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**Review of Respiratory System Structures:
Upper-frontal sinus: eyebrow
-Naso-> Oro->Laryngeal pharynx.
Septoplasty, rhinoplasty, fracture reductions
**BEFORE SURGERY: stop Aspirin/NSAIDs for 2 weeks prior to reduce risk of bleeding.
=>Expect:Mouth breathing (swollen, can't breathe out of nose)Moderate swelling and discoloration
- =>Monitor:Vital signs
- Signs of bleeding: Observe for excessive swallowing, nausea (indicate bleeding-blood in stomach), Assess bleeding through nasal drip pad ("tampons")
- Semi-fowler’s position
- Provide adequate pain relief, hydration
- -Tonsillectomy or adnoidectomy: Post-op:; 11-12 days, high risk of bleeding because the scabs that have formed will have fallen, so severe bleeding will happen.
- -TEACH: don't nose blow, swim, heavy liftening or strenous exercise. Use of saline spray or rinse is okay.
surgical reconstruction of the nose: done cosmetically or to improve airway. CT assessed. Outpaitent procedure using regional or general anestheisa. Nasal packing after surgery (note: predisoposes pt to infection from bacteria present in nasal cavity)
Nose bleed; caused by low humidity, allergies, URI, sinusitis, trauma, Hypertension, Aspriin (prolongs bleeding)
-Interventions: Quiet pt, lean head slightly forward, apply dirrect prssure by pinching entire soft lower portion of nose against nasal septum for 10-15 mins.
- -Medical managment: vasoconstruct agent, cauterization, anterior packing, nasal tampon= pledgets impregnanted in lidocaine. Vasoconstrictive agents: cocaine or epinephrine. Silver nitrate to cauterize after epistaxis has stopped. Use of Epistaxis Balloons (Rapid Rhino) to inflate or use of a nasal sling using 2x2 pad.
- -Observe LOC, Pulse ox,
Inflammation and irritation of nasal mucus membranes
- =>Causes include
- Allergic-can be intermittent or perennial, seasonal.
- Nonallergic: trauma, kids sticking things up their nose, hormonal, smoking cocaine/drug use damages nasal mucosa, vasomotor decreased circulation to that area.
=>Allergic rhinitis is an IgE mediated inflammatory disease (can be seasonal or all year long): sensitization
to an allergen occurs with intial allergen exposure, which results in the production of antigen speficic immunoglubulin E. Causes sneezing, itching, rhinnorrhea and congestions.
Seasonal/intermittent vs perennial/persistentUsual triggers include pollen, dust mites, pet dander, molds (there's a mold count in texas...)Usually develops <20 years oldFamilial history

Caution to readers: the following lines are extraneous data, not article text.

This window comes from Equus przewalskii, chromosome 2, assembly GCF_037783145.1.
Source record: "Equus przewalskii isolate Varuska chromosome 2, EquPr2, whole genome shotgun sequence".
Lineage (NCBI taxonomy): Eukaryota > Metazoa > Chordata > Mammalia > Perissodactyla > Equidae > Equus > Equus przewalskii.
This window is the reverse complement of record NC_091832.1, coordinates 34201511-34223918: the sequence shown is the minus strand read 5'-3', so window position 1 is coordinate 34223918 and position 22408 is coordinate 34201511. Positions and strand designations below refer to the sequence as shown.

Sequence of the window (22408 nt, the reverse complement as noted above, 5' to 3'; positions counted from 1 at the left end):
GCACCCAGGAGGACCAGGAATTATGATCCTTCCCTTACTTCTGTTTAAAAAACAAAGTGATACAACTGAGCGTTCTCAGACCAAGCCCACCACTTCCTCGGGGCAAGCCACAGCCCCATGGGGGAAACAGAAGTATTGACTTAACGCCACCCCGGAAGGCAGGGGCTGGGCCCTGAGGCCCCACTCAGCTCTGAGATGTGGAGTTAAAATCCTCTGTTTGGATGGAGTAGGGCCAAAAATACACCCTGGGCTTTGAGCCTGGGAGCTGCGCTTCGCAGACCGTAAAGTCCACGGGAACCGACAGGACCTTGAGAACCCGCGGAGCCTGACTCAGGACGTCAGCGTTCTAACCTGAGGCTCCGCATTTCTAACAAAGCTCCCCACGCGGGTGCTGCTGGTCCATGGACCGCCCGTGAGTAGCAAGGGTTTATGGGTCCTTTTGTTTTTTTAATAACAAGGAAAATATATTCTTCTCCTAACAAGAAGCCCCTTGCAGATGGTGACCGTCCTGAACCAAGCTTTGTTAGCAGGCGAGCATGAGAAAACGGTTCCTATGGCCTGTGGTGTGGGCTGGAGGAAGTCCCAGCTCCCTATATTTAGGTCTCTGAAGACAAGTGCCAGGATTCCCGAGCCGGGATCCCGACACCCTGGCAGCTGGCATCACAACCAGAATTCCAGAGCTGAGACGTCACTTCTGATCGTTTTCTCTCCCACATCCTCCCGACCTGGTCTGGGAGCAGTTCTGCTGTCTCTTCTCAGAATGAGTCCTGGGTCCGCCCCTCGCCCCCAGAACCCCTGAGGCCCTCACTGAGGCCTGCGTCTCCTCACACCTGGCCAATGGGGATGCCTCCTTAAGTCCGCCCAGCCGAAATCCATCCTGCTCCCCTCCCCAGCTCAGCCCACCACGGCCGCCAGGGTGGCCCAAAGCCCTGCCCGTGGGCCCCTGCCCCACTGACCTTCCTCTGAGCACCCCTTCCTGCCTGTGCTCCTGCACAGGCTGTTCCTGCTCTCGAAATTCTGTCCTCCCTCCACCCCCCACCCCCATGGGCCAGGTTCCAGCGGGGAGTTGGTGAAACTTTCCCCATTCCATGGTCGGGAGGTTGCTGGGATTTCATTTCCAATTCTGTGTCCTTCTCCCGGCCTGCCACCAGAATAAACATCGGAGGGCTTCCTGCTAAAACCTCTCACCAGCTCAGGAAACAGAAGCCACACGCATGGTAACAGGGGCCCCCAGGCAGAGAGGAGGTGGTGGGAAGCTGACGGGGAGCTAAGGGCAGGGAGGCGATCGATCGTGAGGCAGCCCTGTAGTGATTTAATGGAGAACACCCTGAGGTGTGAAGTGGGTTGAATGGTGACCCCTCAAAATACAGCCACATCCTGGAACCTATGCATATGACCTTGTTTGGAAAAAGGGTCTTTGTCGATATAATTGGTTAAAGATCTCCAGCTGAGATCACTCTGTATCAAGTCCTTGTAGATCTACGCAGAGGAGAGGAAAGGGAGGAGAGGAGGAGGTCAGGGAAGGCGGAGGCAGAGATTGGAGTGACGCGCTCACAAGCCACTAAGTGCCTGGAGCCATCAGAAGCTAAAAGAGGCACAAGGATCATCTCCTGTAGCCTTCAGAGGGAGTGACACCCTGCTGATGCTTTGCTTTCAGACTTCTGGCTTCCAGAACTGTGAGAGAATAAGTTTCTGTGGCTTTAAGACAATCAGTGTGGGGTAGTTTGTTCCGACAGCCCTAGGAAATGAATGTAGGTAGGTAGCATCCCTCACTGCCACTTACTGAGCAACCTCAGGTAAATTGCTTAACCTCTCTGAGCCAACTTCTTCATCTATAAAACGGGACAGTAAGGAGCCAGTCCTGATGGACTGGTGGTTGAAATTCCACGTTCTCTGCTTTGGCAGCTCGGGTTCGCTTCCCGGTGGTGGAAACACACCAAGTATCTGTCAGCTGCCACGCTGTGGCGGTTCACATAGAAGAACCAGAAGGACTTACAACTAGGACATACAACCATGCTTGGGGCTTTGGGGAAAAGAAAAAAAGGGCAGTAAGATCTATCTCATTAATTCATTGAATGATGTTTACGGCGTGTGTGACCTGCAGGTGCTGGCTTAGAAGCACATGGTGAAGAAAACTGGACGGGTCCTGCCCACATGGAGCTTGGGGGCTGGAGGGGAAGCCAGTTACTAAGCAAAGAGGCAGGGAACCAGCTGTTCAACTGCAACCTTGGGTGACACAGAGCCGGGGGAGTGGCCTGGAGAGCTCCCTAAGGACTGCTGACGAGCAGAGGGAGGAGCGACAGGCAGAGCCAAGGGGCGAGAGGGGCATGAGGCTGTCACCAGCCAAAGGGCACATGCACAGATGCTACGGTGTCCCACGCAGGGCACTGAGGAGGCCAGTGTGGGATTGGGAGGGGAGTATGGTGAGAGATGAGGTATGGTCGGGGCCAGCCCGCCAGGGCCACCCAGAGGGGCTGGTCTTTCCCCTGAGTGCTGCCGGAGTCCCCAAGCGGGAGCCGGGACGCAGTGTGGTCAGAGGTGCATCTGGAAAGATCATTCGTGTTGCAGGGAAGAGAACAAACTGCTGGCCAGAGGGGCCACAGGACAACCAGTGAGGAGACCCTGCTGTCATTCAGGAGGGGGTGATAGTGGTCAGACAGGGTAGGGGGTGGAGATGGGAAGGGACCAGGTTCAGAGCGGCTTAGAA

- =>Clinical Manifestations
- Triad of nasal congestion, sneezing, clear rhinorrhea (runny nose)
- Itchy, puffy eyes
- Pale, boggy nasal mucosa
- Enlarged turbinates Mouth breathing
- Allergic shiners (black eye without trauma, mucosa so blocked up that blood pools around tissues in eye causing a black eye.)
- =>Collaborative Care of Allergic Rhinitis
- Identify and eliminate allergens (most important in managing): Keep diary of potential triggers-allergen testing is beneficial for these patients
- -the bedroom should be the most allergic free: hepa filter, wood floors, no pets, clean bedding, run a/c?
- =>Drug therapy when allergen avoidance is ineffective
- Notes: second generation prefffered over first, adqaute fluid intake,
- Oral H1 blockers- loratadine (Claritin), cetirizine (Zyrtec), fexofenadine (Allegra) (second generation of allergen blockers because no sedation occurs ! vs First generation: Benadryl)
- Corticosteroid Nasal Sprays- fluticasone (Flonase), mometasone (Nasonex), triamcinolone (Nasacort) (second line of defense, nasally administered so no systemic side effects despite being corticos, Use REGULARLY, not PRN)
oral phenylephrine (Sudafed-vasoconstriction clears all inflammation, but contraindicated in BP issues, rebound vasodilation/swellling can occur so limit for 2-3 days maybe to one nostril), topical phenylephrine (Neo-
- Synephrine--not as long acting), topical azelastine (Astelin), topical oxymetazolin (Afrin)
- Leukotriene receptor-blockers, mast cell stabilizers
Spread by airborne droplets, frquent during winter (due to indoor crowding), exercise can reduce number of URIs
=> Care of the Patient
=> Types of meds used
=> Collaborative Care
- -inflammed sinuses with excess mucus. Usually frontal and shenoid sinuses.
- -tiny drain holes in sinuses but too thick can cause buildup material, procedures to drill into sinuses to make those holes bigger."Ostia" the opening that swelling block.
- Secondary to Upper Resp Infection, allergic rhinitis, swimming, dental work, Significant pain, congestion, fever, malaise
- Diagnosed via H&P
- -swimming changes pressure in sinus canal and exposes sinuses to unsanitary conditions -chemicals can cause inflammation: bleach.
- -Doctor tapping on face: checking for sinus tenderness and congestness.
- xrays/CT required for diagnosis.
- -50% of asthma have chronic sinusitis: post nasal drip associated with sinusitis may trigger asthama by stimulating brochosconstriction. GERD and smoking also increase.
- Usually secondary to allergies, occupational exposure, or nasal polyps
- Lasts >4 weeks
- Irreversible damage w/ repeated episodes of inflammation.